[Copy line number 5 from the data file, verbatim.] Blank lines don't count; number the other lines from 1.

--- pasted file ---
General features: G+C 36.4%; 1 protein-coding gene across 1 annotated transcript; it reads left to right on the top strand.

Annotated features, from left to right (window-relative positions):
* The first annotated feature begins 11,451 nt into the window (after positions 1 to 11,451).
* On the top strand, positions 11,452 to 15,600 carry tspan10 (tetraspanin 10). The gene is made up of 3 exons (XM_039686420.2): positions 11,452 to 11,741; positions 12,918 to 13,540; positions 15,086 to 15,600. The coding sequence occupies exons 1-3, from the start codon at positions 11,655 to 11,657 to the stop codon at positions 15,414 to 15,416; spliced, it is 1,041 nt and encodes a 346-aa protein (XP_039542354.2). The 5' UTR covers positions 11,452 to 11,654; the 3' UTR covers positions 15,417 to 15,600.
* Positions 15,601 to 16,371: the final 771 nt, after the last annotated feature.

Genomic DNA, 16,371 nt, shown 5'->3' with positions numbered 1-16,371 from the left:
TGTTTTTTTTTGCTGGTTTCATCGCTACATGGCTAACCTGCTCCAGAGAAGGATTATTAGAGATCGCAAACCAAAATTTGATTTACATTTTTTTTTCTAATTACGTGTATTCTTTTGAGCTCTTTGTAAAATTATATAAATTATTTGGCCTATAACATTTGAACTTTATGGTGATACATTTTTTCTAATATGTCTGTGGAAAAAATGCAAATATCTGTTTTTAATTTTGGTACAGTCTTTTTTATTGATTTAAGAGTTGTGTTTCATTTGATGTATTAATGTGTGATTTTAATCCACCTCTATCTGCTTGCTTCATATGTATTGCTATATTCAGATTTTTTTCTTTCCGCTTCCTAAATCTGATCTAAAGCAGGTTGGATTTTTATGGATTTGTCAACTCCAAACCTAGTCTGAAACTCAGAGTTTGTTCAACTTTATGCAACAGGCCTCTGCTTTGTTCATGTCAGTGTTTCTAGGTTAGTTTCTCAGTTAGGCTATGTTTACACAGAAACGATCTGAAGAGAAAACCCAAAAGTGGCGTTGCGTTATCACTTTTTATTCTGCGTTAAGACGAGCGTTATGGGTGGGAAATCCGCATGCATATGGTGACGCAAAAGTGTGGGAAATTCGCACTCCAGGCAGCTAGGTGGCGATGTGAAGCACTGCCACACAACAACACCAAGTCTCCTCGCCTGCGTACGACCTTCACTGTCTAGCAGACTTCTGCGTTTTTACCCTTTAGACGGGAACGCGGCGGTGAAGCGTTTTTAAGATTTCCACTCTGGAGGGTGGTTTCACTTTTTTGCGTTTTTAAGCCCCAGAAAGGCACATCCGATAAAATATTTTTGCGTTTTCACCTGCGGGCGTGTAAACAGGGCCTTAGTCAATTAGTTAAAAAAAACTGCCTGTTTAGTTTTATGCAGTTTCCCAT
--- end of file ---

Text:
* Positions 15,601 to 16,371: the final 771 nt, after the last annotated feature.